One evening, after attending the theater, two gentlemen were walking down the avenue when they observed a rather well dressed and attractive young lady walking ahead of them.
One of them turned to the other and remarked, “I’d give $250.00 to spend the night with that woman.”
Much to their surprise, the young lady overheard the remark, turned around, and replied, “I’ll take you up on that offer.”
She had a neat appearance and a pleasant voice, so after bidding his companion good night, the man accompanied the young lady to her apartment.
The following morning the man presented her with $125.00 as he prepared to leave.
She demanded the rest of the money, stating “If you don’t give me the other $125.00, I’ll sue you for it.”
He laughed, saying, “I’d like to see you get it on these grounds.”
Within a few days, he was surprised when he received a summons ordering his presence in court as a defendant in a lawsuit.
He hurried to his lawyer and explained the details of the case.
His lawyer said, “She can’t possibly get a judgment against you on such grounds, but it will be interesting to see how her case will be presented.”
After the usual preliminaries, the lady’s lawyer addressed the court as follows:
“Your honor, my client, this lady, is the owner of a piece of property, a garden spot, surrounded by a profuse growth of shrubbery, which property she agreed to rent to the defendant for a specified length of time for the sum of $250.00.
The defendant took possession of the property, used it extensively for the purposes for which it was rented, but upon evacuating the premises, he paid only $125.00, one-half of the amount agreed upon.
The rent was not excessive, since it is restricted property, and we ask judgment be granted against the defendant to assure payment of the balance.”
The defendant’s lawyer was impressed and amused by the way his opponent had presented the case.
His defense therefore was somewhat different from the way he originally planned to present it. “Your honor,” he said,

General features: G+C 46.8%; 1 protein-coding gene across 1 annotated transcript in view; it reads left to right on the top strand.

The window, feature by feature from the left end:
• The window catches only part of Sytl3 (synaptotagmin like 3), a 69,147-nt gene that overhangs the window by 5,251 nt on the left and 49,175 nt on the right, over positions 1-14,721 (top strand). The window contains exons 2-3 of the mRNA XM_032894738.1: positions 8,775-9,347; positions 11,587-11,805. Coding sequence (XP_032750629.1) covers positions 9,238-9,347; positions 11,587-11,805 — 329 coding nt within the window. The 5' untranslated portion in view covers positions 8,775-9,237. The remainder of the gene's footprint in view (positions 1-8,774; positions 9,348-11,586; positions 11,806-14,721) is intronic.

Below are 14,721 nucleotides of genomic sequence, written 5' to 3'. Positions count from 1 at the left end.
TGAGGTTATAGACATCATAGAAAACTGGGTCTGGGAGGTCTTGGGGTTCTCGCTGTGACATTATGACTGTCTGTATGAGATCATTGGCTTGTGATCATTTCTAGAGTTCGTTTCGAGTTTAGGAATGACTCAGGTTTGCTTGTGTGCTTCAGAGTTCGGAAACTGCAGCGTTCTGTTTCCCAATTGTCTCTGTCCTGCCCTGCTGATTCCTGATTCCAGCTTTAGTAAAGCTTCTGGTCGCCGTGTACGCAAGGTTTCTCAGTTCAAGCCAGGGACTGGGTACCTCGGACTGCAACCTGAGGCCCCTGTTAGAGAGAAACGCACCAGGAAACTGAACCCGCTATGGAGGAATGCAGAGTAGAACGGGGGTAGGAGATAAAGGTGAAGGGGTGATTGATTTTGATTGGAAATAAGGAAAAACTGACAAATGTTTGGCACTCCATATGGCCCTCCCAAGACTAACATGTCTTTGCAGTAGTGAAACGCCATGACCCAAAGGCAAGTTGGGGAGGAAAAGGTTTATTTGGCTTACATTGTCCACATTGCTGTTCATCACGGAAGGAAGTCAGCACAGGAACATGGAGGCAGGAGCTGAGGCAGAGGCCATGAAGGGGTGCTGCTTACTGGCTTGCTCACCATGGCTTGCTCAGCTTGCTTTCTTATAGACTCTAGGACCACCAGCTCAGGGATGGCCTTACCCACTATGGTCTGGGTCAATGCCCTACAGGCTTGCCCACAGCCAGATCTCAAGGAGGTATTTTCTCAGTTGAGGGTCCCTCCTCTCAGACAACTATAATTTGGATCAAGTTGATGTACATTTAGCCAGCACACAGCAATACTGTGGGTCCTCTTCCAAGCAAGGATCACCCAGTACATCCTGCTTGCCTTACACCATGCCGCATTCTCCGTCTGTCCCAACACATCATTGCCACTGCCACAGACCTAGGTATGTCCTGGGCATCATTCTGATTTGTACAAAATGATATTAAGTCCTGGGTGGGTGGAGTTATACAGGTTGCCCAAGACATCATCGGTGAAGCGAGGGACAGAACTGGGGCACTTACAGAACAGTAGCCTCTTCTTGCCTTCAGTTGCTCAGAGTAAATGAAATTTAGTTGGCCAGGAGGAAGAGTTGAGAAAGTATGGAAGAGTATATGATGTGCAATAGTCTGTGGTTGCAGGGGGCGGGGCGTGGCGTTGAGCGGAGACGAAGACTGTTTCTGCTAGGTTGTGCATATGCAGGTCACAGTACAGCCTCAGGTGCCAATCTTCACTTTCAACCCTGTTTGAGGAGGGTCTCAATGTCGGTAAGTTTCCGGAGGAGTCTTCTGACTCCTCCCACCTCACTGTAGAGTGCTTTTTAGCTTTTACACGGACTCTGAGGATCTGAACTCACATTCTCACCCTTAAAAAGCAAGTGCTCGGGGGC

“My client agrees that the lady has a fine piece of property, which he did rent such property for a time, and a degree of pleasure was derived from the transaction.
However, my client found a well on the property around which he placed his own stones, sunk a shaft, and erected a pump, all labor performed personally by him.
We claim these improvements to the property were sufficient to offset the unpaid amount, and that the plaintiff was adequately compensated for the rental of said property.
We, therefore, ask that judgment not be granted.”
The young lady’s lawyer answered, “Your honor, my client agrees that the defendant did find a well on her property.
However, had the defendant not known that the well existed; he would never have rented the property.
Also, upon evacuating the premises, the defendant removed the stones, pulled out the shaft, and took the pump with him.
In doing so, he not only dragged the equipment through the shrubbery, but left the hole much larger than it was prior to his occupancy, making the property much less desirable to others.
We, therefore, ask that judgment be granted.”
In the Judge’s decision, he provided for two options:
“Pay the $125.00 or have the equipment detached from its current location and provide it to the plaintiff for damages.”
The defendant immediately wrote a check.